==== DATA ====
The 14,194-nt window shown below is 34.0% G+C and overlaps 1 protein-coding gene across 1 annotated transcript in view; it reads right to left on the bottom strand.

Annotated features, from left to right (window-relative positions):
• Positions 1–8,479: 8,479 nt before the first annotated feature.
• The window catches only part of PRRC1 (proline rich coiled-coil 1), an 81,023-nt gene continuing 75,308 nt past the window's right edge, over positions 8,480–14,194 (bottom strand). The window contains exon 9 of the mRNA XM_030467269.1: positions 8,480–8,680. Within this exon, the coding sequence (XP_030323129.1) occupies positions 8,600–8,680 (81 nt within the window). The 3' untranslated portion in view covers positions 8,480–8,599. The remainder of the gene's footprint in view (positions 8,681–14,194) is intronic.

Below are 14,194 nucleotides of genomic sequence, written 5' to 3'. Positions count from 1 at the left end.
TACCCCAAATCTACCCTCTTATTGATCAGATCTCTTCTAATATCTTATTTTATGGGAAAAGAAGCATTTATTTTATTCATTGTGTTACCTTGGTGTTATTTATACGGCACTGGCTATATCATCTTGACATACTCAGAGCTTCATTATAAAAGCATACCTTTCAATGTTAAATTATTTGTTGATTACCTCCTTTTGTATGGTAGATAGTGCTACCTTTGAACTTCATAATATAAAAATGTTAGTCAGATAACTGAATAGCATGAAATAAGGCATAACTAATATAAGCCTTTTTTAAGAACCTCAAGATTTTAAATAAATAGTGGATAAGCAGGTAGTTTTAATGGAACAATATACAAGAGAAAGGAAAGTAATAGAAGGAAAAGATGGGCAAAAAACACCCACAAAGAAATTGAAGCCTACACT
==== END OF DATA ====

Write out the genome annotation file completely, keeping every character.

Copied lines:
The 14,194-nt window shown below is 34.0% G+C and overlaps 1 protein-coding gene across 1 annotated transcript in view; it reads right to left on the bottom strand.

Annotated features, from left to right (window-relative positions):
• Positions 1–8,479: 8,479 nt before the first annotated feature.
• The window catches only part of PRRC1 (proline rich coiled-coil 1), an 81,023-nt gene continuing 75,308 nt past the window's right edge, over positions 8,480–14,194 (bottom strand). The window contains exon 9 of the mRNA XM_030467269.1: positions 8,480–8,680. Within this exon, the coding sequence (XP_030323129.1) occupies positions 8,600–8,680 (81 nt within the window). The 3' untranslated portion in view covers positions 8,480–8,599. The remainder of the gene's footprint in view (positions 8,681–14,194) is intronic.

Below are 14,194 nucleotides of genomic sequence, written 5' to 3'. Positions count from 1 at the left end.
TACCCCAAATCTACCCTCTTATTGATCAGATCTCTTCTAATATCTTATTTTATGGGAAAAGAAGCATTTATTTTATTCATTGTGTTACCTTGGTGTTATTTATACGGCACTGGCTATATCATCTTGACATACTCAGAGCTTCATTATAAAAGCATACCTTTCAATGTTAAATTATTTGTTGATTACCTCCTTTTGTATGGTAGATAGTGCTACCTTTGAACTTCATAATATAAAAATGTTAGTCAGATAACTGAATAGCATGAAATAAGGCATAACTAATATAAGCCTTTTTTAAGAACCTCAAGATTTTAAATAAATAGTGGATAAGCAGGTAGTTTTAATGGAACAATATACAAGAGAAAGGAAAGTAATAGAAGGAAAAGATGGGCAAAAAACACCCACAAAGAAATTGAAGCCTACACT